You most likely think you can skip this article. After all, you're probably not self-employed, so you don't need to worry about paying quarterly estimated taxes, right? Not necessarily.
Taxes aren't just meant to be paid on April 15. That's why we're blessed with tax withholding; it ensures that Uncle Sam is collecting revenue all year long. When this doesn't happen -- with self-employed citizens, for example, or investors with sizable dividend income or capital gains -- the IRS expects taxes on this income to be coughed up during the year. If your withheld taxes don't represent at least 90% of the taxes you actually owe for the current year, the IRS requires you to file quarterly estimates.
You might be thinking, "Gee, I never heard of this, and never worried about it, and nothing has ever happened, so I'm probably OK." Actually, it only means that you've been lucky thus far. Neglecting your estimated taxes puts you at risk for a hefty penalty. The IRS won't remind you of your responsibilities -- but it's only too happy to hand you a bill if you goof up.
The four exemptions
You can generally avoid paying estimated taxes if you meet one of the following conditions:
- Your total tax balance due is less than $1,000
- Your withheld taxes for 2005 are at least 90% of your total tax liability for the year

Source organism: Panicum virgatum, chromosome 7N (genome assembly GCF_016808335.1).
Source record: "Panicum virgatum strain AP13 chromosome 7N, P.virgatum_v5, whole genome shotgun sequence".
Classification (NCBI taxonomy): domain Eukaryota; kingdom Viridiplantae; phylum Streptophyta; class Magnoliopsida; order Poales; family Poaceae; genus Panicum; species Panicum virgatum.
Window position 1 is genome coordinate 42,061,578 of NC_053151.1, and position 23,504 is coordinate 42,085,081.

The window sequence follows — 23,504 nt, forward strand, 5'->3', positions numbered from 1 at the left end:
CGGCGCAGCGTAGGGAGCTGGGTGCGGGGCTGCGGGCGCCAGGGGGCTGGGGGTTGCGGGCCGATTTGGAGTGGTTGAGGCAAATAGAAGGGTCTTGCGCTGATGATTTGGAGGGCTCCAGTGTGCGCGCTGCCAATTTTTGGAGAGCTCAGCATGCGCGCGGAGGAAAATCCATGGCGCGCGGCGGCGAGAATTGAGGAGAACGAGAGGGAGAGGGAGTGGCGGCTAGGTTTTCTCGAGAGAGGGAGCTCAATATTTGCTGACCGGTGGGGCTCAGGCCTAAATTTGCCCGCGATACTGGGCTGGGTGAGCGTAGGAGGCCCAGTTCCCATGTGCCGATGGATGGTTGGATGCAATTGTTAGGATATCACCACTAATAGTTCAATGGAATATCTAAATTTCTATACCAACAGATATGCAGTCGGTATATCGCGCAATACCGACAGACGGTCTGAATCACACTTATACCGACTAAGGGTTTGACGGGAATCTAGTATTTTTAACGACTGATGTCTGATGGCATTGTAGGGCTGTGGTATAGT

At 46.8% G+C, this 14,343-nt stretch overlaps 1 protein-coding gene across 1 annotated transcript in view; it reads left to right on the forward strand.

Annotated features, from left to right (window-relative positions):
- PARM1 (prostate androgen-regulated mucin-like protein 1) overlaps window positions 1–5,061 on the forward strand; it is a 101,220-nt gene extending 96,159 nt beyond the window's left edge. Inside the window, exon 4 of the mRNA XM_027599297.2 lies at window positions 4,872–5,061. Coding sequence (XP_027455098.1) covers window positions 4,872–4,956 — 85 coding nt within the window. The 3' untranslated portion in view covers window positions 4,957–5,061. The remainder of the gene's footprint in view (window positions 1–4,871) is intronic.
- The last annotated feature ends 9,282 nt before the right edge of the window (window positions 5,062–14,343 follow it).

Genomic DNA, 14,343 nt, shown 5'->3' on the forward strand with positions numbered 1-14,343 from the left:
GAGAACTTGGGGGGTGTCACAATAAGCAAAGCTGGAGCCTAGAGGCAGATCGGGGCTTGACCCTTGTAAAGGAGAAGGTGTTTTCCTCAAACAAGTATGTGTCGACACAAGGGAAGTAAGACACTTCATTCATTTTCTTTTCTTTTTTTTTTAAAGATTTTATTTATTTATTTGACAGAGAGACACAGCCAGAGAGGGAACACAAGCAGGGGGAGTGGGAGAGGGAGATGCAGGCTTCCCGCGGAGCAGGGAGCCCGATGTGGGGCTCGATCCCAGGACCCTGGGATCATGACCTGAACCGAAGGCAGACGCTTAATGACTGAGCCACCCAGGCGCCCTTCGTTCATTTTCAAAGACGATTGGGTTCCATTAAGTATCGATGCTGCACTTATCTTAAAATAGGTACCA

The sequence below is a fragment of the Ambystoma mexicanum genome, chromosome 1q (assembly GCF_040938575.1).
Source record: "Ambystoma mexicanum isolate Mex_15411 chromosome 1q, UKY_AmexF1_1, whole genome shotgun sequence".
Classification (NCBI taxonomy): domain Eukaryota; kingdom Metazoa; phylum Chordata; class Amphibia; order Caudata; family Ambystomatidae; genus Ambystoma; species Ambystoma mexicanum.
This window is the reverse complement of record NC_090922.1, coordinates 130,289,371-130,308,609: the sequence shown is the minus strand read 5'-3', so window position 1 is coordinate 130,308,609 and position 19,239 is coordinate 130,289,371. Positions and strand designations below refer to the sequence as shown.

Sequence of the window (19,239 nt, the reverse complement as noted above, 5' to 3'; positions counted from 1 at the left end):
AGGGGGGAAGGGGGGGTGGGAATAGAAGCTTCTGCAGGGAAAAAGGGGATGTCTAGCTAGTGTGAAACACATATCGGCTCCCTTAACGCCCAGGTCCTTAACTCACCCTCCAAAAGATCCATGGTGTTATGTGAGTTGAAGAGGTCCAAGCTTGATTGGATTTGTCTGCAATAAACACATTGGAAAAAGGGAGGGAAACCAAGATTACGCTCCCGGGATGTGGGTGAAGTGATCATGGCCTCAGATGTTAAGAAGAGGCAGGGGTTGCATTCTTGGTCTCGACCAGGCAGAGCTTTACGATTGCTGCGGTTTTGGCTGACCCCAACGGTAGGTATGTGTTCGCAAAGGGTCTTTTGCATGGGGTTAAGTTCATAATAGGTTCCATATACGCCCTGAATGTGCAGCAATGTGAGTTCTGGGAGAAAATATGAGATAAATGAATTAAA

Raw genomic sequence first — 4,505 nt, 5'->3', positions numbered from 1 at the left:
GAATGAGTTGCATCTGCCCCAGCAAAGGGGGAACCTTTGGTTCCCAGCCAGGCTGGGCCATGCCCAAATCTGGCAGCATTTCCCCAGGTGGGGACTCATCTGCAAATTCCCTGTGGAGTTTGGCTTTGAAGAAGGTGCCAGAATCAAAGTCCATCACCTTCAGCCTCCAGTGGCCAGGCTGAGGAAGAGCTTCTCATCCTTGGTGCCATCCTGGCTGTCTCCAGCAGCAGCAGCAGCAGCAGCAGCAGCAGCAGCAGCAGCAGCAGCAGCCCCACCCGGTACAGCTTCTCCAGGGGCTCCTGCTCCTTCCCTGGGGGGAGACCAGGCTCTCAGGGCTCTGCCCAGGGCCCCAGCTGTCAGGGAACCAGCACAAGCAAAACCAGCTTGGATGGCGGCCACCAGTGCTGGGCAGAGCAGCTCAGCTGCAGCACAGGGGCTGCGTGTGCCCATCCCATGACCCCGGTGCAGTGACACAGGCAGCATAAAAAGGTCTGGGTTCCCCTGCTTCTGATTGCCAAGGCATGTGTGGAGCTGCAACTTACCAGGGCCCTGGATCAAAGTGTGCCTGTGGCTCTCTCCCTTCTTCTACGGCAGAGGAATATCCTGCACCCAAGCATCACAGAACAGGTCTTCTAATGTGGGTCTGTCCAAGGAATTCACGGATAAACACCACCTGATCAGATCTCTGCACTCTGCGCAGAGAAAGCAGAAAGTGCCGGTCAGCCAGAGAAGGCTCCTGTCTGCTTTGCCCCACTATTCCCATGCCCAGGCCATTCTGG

- Your 2004 Adjusted Gross Income (AGI) was $150,000 or less, and your 2005 total taxes withheld are at least as much as your 2004 total tax liability
- Your 2004 AGI was greater than $150,000, and your 2005 withholdings amount to at least 110% of your total 2004 tax liability.
Taxes are due in April, June, September, and January of each year. You can figure your total tax bill by taking all the taxes you owe and subtracting all the credits you have; you'll then have to divide that number into four chunks for quarterly payment. The taxes are filed with 1040-ES forms, available from the IRS and sometimes at your local library or post office.
Remember that if your income spikes upward early in the year, you can't put off paying estimated taxes until a later quarter. Each quarter is treated independently.